I’m glad to see another sensible, straightforward post like this one; like Ms Hunter I’m amazed that what appears to me to be a blindingly obvious course of action; ie have a clear policy and communicate it, could be the cause of such an angry reaction. Especially from people who supposedly put a high value on reason.

  9. 10

    As someone who fights a lot more than he should, let me just say a kick to the nuts will get you a jab to the nose best case scenario. Worse he’ll know how to handle himself and just snap your foot for trying something so weak.

    Your legs provide stability and grounding. Unless you know what you’re doing don’t throw a kick. It’ll get caught and you’ll be stuck.

    Survival is what counts, not nose-breaking, not bragging rights, not machismo or pride or anything. Survival. Emotional and physical scars heal. Death doesn’t.


  10. 11

    There’s a couple of reasons, at least in my mind.

    #1. Social privilege. To a lot of people (a LOT of people) the idea that the social norm should be that one should be able to push oneself into somebody else’s personal/emotional space is sacrosanct. Sometimes this is desired, of course, but the problem is the assumption that it is, when it’s not always the case. Which is why people should learn to be REALLY careful towards this sort of thing.

    #2. Moral Force. People put a lot of moral force against harassing. We say that it’s a bad thing, and that people who do it and protect it are bad people and need to change. I think to a degree moral force is something that, as atheists most of us are concerned about, as this sort of social pressure is something used by religious groups quite often.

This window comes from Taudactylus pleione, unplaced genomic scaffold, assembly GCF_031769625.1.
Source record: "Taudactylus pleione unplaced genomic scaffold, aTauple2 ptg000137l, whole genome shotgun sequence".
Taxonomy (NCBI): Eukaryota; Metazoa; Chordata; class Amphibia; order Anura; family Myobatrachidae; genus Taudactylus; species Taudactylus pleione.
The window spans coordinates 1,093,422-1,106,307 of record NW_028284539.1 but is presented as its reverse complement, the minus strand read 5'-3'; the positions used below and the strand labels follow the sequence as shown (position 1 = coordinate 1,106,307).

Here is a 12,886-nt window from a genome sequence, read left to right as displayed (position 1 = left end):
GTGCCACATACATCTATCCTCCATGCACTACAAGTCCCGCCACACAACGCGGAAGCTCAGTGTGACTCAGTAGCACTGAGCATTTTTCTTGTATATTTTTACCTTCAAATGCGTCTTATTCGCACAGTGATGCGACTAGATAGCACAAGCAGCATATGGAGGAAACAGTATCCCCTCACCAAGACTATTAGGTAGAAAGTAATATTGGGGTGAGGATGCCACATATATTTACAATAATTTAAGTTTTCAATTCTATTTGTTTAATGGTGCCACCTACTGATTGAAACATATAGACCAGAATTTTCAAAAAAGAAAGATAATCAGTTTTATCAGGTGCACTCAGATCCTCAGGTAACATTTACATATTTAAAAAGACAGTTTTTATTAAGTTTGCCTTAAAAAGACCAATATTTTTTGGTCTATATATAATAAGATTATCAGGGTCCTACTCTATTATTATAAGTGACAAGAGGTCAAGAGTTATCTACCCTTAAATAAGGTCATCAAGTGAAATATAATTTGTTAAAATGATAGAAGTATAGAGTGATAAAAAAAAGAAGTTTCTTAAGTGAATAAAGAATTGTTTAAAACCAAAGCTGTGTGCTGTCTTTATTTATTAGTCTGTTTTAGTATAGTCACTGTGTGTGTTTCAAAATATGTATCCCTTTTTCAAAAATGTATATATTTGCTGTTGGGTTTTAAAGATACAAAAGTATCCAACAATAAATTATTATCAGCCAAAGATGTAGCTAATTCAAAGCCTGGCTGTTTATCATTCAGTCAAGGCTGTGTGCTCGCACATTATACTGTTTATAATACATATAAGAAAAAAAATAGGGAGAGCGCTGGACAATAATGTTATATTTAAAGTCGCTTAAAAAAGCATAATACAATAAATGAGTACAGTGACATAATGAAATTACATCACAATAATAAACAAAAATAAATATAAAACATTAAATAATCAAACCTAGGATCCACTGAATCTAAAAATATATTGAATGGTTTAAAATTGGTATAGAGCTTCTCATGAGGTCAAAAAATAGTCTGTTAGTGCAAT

It’s not just about this issue either, as down the line we will start to use moral force (and rightfully so) to push for issues of more general social justice.

    #3. Tribalism Quite frankly, some people just feel like they’re part of a tribe and they want their tribe to win at any cost.

    Anyway, that’s my opinion on why people are making this their “hill to die on”

  11. 12

    It is hard to believe that conferences don’t have a policy in place to deal with sexual harassment and other kinds of violence. Are they just ASKING to be sued?? Because one day, that is exactly what will happen, and nobody will ever again want to attend a conference, knowing that they won’t be protected or taken seriously in case of a violent attack. Hell, I don’t think I want to attend one now. Other people can film it and I’ll watch the videos on YouTube. :o/

  12. 13

    I’d say that most of the people advocating a physical response have been watching way too many movies and TV shows. As you say, real-life violence is a messy and unpredictable business. (And yeah, I got taught that, along with the advice to run if at all possible, as part of my martial arts training too.)

    Escalation is almost always exactly the wrong thing to do.

  13. 14